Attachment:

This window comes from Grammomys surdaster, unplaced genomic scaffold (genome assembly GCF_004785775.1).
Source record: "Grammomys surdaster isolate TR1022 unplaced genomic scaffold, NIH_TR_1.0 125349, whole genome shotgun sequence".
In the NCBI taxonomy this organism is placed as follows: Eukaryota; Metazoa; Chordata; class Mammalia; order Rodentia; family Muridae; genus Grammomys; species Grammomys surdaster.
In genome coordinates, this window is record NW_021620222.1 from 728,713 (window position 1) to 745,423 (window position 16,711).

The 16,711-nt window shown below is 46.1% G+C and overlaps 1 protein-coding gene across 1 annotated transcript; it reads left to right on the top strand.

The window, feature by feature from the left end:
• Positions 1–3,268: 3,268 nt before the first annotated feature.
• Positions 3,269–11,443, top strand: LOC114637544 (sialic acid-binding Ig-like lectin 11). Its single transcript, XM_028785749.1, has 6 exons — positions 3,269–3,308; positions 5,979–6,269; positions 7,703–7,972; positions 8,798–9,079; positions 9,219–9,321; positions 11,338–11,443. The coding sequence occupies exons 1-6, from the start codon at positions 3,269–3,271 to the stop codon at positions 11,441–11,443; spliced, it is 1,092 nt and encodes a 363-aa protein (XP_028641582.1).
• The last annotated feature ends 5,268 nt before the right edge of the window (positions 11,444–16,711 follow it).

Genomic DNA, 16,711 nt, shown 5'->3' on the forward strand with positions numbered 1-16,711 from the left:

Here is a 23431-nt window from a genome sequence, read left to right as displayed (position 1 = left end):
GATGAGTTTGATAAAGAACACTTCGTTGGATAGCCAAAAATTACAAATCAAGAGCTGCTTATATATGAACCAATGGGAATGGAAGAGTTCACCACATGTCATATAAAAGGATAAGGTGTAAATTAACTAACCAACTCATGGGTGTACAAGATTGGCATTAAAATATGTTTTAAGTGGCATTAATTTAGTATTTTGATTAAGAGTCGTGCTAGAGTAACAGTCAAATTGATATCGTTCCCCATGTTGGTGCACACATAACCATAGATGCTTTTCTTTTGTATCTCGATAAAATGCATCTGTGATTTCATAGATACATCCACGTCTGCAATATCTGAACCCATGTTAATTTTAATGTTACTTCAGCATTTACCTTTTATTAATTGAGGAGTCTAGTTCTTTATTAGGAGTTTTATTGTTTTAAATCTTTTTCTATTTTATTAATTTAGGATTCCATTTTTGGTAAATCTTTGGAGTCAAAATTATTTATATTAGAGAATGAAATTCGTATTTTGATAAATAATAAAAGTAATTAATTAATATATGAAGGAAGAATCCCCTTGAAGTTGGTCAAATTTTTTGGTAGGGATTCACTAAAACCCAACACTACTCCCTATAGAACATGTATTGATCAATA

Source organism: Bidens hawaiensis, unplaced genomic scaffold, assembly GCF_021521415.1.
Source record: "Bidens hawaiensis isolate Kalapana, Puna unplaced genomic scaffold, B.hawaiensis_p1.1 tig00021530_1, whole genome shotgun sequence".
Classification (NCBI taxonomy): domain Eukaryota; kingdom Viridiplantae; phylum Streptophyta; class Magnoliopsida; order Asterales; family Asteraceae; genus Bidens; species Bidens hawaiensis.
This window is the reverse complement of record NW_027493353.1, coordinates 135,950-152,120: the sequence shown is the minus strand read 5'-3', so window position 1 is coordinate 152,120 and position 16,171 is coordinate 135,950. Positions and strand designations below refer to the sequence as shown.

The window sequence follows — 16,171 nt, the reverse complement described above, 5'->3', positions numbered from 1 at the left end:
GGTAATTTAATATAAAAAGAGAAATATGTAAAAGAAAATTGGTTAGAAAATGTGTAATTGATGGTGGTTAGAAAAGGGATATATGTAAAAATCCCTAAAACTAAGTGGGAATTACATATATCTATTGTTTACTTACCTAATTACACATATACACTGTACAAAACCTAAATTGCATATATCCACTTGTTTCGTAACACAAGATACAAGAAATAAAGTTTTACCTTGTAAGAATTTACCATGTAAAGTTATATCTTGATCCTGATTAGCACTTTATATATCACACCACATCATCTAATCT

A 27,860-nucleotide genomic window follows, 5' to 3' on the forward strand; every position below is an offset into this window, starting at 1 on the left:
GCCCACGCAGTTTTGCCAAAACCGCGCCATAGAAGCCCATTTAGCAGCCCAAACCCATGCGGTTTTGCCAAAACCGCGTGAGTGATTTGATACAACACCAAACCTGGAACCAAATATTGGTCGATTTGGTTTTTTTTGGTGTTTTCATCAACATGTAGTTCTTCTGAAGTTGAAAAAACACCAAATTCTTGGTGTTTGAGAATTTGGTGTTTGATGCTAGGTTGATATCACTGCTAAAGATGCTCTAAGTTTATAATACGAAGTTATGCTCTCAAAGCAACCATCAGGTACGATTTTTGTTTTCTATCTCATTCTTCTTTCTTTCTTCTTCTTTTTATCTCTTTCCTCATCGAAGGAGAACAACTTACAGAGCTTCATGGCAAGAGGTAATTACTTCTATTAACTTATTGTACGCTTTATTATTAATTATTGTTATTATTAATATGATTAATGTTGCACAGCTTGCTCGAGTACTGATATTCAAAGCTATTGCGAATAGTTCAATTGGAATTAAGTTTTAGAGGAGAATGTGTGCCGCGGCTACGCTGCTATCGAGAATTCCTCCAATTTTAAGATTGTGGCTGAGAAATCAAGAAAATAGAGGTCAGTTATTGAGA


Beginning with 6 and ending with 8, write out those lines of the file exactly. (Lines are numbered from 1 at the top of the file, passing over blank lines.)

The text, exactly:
The window, feature by feature from the left end:
• Positions 1–3,268: 3,268 nt before the first annotated feature.
• Positions 3,269–11,443, top strand: LOC114637544 (sialic acid-binding Ig-like lectin 11). Its single transcript, XM_028785749.1, has 6 exons — positions 3,269–3,308; positions 5,979–6,269; positions 7,703–7,972; positions 8,798–9,079; positions 9,219–9,321; positions 11,338–11,443. The coding sequence occupies exons 1-6, from the start codon at positions 3,269–3,271 to the stop codon at positions 11,441–11,443; spliced, it is 1,092 nt and encodes a 363-aa protein (XP_028641582.1).